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Innogy kicks off subsidy-free solar in Canada

The German utility takes investment decision on 57MW in PV capacity in southern Alberta

German utility Innogy has taken a final investment decision to build two PV arrays with a combined capacity of 57MW in Canada’s Alberta province without state subsidies, in another sign that support-free solar is gaining traction in northern countries.

The plan follows up on an announcement earlier this month by rival EnBW to build a 175MW solar array in the relatively cloudy northeastern German state of Brandenburg, also without subsidies.

“After last month’s announcement that we build our Spanish solar project Alarcos without state subsidies, we are continuing on this path with our two new Canadian projects,” said Hans Bünting, chief operating officer renewables at Innogy.

“This underlines that solar energy is already competitive in several markets. Decreasing prices for equipment will further drive this development.”

Innogy plans the start of construction and commissioning of both solar projects (Prairie Sunlight II and III) near Vauxhall in southern Alberta in the second and fourth quarter of this year, respectively.

Innogy subsidiary Belectric is responsible for all construction and will also take on operation and maintenance of the solar farms as a service provider.

The planned investment volume is in the mid double-digit million euro range.

The projects were originally developed by Canadian company Solar Krafte Utilities, and the project rights have been transferred to Innogy in February 2019. Innogy will review all options regarding the future ownership and financing structure of the projects in order to maximise value for the company and its shareholders.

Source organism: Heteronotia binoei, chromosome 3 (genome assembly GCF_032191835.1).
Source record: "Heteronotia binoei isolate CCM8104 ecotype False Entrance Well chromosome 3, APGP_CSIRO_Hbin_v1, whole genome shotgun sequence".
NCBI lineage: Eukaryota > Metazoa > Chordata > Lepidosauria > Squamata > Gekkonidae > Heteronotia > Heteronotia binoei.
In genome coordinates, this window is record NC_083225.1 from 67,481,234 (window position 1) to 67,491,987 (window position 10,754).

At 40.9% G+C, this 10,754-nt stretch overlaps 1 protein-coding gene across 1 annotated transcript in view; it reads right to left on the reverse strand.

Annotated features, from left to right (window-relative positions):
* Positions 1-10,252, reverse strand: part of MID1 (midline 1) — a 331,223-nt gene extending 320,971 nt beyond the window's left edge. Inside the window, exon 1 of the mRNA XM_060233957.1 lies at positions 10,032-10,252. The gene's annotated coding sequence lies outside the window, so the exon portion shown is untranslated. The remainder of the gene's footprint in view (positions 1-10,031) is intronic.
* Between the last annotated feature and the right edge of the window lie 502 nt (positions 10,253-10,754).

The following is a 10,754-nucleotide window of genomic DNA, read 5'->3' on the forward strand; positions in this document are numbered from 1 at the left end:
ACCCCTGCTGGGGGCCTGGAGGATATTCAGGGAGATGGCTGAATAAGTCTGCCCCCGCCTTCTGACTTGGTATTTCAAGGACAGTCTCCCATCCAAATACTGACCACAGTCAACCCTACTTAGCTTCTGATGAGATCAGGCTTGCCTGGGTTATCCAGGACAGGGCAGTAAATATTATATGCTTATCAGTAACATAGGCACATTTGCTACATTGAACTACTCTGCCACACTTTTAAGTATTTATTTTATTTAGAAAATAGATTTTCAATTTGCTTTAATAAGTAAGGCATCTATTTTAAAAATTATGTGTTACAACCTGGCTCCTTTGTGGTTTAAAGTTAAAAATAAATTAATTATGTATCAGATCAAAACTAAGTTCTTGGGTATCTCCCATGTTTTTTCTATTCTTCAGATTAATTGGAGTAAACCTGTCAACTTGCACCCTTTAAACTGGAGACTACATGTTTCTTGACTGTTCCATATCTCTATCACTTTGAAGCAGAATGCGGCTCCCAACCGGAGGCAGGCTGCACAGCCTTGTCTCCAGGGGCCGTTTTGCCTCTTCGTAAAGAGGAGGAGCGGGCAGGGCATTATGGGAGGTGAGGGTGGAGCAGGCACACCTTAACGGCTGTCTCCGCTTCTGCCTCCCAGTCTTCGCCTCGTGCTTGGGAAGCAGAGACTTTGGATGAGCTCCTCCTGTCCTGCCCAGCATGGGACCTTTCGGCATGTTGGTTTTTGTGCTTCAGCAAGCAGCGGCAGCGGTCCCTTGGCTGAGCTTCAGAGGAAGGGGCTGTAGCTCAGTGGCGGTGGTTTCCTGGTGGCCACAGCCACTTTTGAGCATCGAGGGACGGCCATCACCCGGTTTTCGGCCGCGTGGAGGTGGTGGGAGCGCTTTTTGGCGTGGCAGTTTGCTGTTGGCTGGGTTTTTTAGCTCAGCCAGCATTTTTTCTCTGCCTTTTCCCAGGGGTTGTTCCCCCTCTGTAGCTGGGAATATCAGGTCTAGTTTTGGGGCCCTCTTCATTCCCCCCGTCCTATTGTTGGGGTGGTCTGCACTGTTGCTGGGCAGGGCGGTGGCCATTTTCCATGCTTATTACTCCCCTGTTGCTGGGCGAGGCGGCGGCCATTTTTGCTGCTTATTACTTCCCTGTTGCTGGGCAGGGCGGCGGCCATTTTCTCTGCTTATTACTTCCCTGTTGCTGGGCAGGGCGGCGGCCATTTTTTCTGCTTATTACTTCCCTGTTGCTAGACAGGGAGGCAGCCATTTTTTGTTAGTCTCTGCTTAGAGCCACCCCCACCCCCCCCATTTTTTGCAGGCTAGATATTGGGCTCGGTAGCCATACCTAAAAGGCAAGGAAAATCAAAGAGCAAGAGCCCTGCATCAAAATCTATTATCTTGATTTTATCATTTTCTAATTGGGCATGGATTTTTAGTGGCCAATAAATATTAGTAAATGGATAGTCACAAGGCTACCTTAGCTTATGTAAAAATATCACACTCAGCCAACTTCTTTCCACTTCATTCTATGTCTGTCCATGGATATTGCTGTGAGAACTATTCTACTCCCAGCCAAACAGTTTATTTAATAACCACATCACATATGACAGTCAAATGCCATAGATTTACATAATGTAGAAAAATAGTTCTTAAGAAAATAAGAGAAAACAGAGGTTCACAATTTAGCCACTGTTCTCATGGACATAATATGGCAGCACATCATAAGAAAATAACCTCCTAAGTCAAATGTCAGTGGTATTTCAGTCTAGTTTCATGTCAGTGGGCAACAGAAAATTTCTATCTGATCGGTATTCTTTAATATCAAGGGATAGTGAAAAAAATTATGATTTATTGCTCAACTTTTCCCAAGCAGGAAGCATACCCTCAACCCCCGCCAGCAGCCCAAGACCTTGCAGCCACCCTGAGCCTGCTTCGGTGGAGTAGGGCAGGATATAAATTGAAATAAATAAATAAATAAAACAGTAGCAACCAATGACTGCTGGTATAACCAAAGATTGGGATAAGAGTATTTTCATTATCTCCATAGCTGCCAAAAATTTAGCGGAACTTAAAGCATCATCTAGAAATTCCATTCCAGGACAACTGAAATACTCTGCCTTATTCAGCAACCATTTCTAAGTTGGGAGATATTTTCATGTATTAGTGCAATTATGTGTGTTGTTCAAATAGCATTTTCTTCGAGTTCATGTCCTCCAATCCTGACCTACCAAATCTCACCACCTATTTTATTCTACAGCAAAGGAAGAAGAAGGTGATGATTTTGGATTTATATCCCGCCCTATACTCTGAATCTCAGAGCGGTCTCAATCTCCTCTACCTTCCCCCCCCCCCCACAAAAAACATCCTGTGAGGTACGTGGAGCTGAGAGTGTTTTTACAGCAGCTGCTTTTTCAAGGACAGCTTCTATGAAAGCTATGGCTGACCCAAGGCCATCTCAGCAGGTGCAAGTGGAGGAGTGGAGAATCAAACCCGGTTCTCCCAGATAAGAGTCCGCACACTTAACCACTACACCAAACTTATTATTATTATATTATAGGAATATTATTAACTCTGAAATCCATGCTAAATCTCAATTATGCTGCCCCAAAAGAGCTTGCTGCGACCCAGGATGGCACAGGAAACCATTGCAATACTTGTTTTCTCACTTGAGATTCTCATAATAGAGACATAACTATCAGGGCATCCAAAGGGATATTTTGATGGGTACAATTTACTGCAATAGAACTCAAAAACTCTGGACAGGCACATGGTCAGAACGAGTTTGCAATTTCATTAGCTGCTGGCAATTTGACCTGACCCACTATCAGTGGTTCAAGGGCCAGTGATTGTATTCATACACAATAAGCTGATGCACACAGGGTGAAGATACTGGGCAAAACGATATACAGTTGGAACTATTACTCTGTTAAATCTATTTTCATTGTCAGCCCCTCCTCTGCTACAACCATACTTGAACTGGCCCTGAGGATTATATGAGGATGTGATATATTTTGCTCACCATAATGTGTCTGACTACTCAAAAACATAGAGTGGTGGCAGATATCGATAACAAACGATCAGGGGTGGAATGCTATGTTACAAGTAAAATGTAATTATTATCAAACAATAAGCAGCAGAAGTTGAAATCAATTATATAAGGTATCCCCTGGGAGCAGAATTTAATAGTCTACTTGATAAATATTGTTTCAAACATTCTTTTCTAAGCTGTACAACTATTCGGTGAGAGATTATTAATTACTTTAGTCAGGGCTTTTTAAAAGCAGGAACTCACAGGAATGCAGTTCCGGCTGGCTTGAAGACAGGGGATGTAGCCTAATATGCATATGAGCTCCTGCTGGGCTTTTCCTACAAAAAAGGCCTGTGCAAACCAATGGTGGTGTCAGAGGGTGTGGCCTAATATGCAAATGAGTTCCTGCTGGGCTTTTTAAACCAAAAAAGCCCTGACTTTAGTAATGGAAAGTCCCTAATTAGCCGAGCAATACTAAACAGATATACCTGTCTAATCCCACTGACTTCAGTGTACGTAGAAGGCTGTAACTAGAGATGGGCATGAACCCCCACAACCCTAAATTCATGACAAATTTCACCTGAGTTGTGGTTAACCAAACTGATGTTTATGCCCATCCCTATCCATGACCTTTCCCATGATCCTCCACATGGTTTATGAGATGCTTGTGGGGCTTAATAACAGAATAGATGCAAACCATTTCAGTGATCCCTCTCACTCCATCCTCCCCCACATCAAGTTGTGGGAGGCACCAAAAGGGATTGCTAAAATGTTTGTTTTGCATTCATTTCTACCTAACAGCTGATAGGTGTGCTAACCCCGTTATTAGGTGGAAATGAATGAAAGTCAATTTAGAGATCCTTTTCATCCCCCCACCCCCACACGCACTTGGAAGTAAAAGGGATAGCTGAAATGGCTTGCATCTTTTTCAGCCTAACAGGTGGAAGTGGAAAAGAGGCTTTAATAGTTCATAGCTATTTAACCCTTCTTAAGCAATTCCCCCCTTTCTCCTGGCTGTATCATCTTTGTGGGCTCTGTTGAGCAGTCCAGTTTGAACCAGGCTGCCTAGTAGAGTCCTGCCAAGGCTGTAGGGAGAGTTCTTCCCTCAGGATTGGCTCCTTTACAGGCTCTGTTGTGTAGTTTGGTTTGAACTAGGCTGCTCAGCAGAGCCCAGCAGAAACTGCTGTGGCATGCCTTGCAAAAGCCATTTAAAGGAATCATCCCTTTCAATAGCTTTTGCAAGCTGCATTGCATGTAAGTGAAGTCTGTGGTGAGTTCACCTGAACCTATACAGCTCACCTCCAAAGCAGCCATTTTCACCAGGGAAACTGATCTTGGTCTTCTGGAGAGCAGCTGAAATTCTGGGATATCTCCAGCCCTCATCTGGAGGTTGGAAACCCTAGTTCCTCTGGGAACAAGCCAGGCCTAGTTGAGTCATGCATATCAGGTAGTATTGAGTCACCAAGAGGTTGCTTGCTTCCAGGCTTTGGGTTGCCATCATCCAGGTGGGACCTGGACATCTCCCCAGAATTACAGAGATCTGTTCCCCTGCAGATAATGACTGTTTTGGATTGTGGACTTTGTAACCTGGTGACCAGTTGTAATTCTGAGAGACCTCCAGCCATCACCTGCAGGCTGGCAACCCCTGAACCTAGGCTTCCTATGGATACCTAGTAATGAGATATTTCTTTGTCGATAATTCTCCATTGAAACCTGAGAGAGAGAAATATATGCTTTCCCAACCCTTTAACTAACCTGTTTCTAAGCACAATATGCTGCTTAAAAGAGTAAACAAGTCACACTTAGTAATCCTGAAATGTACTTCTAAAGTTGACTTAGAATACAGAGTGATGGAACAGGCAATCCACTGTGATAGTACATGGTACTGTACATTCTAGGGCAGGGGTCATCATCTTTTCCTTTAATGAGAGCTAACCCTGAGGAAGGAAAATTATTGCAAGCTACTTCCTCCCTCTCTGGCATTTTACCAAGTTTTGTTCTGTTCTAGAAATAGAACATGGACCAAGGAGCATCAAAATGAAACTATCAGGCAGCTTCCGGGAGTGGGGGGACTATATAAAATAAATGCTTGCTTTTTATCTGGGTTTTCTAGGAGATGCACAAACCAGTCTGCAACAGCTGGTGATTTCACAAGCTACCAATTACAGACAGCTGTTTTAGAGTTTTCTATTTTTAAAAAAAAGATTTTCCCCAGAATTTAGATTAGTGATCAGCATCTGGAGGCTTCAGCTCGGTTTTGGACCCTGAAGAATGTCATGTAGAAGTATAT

“Our first two projects in Canada are a perfect fit with our strategy to deliver utility-scale solar projects in promising markets, like North America, with high irradiance and a strong commitment to renewable energy,” said Thorsten Blanke, head of solar at Innogy.

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“And this is only the beginning. In 2017 we joined forces with Solar Krafte and they are the perfect partner to build up a substantial solar portfolio in Canada. Together, we aim to develop solar projects with a total capacity of up to 1GW.”

Cheaper than gas

New solar plants in Alberta have been contracted at a lower cost than gas-fired generation, according to the Canadian solar industries association (CanSIA).

The average contract pricing of three new facilities to be built in south-eastern Alberta in a competitive process to supply the government of Alberta with power will be C$0.048 ($0.036) per kilowatt hour, which is less than the average historical wholesale power pool price paid to gas-fired electricity over the past ten years, CanSIA said.

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The contracting also shows how PV is increasingly beats wind, as the electricity of the three new solar plants in part will replace wind power operations whose contracts with the provincial government have expired.

Despite its northern location, Alberta receives more hours of sunshine than Miami, Florida, in the summer months, CanSIA says, with its electricity supply being most strained in the summer when high temperatures increase the resistance of distribution and transmission systems.

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